Goal setting requires the belief in yourself to achieve what you’re setting out to accomplish. In order to do this, I learned to write a mission statement for myself. That mission statement is the way that I operate every day and how I approach the day. I talk to myself about how I will conduct myself, how I’m going to achieve things, or how I’m going to really focus, and that’s something most people do not do.
First off, I was blessed with an amazing support system. But the other key part of learning to walk again was developing a process to achieve a goal. Next comes the how. How are you going to get there? In my case, I wanted to run again, but first, I needed to relearn to walk. But before I could even get to that point, I had to walk with a cane. But because I’d set such specific goals, I was able to pass my physical to stay in the service and within a year of that dire prognosis, my wife and I ran a triathalon.
In this blog, I enjoy having a conversation with you, so I speak from my heart. Nevertheless, I truly want you to benefit from my personal experiences, so I want to provide you with clear steps on goal setting and achieving based upon what I provided here.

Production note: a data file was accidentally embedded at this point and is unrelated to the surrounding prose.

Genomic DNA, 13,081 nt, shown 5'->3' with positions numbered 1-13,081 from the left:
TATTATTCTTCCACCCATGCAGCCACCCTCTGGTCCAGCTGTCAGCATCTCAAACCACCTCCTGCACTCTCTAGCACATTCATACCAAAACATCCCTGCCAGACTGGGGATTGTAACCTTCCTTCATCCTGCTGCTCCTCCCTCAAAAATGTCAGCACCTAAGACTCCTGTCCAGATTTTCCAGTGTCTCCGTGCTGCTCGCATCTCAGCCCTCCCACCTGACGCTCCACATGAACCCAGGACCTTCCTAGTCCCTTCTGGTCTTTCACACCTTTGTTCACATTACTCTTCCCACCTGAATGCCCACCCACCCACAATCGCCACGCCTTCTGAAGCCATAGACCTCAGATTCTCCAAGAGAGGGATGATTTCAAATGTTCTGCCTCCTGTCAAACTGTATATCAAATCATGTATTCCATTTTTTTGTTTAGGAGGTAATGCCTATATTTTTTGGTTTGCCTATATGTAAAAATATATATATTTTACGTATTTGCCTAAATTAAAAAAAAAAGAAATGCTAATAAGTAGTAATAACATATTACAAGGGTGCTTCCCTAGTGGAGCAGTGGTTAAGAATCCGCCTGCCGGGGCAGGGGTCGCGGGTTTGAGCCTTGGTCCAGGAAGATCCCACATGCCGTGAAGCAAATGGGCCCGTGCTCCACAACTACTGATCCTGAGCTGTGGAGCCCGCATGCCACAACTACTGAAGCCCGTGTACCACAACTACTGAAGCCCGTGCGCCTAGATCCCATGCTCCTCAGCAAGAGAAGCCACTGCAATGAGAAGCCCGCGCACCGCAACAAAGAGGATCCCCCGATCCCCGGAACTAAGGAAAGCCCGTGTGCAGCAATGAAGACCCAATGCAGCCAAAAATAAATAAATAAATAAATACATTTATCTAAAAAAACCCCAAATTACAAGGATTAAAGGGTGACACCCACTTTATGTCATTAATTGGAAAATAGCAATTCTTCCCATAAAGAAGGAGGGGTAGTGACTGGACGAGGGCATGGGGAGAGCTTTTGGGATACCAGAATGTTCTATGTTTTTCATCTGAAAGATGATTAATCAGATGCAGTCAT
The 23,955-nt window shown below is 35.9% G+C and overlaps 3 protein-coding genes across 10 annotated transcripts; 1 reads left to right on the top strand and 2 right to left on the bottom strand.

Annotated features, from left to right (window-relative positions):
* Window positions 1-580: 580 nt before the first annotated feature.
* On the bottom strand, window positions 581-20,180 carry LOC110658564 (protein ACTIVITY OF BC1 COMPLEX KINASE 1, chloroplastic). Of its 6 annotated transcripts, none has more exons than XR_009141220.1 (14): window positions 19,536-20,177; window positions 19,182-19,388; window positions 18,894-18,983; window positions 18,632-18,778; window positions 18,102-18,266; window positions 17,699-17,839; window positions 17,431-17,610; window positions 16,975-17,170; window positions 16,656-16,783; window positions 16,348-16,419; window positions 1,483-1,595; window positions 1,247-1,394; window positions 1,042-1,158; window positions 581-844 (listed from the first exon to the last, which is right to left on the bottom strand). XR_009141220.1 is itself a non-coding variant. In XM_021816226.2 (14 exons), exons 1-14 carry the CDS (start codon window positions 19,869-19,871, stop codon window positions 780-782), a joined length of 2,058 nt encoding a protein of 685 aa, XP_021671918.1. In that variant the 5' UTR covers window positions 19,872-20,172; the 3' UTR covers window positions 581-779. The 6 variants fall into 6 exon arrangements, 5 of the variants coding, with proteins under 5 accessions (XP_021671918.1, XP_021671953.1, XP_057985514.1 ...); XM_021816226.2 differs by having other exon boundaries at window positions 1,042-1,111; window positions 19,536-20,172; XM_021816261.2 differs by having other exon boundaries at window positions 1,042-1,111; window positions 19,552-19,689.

Based upon what you know of yourself, what’s important to you, what other people say about you, and what you would like to achieve, create a mission statement that defines who you are and what you’re about. This may be tweaked as you move forward, but it will give you direction and focus.
Figure out exactly what you want right now. This want, or goal, will more than likely line up with your mission statement in some capacity. Remember to be specific. For example, “I want to lose 20 pounds in six months” is specific; whereas, “I want to lose weight” is not. You will always continue to create new goals on a regular basis, either as you achieve past goals or when you need to modify existing ones.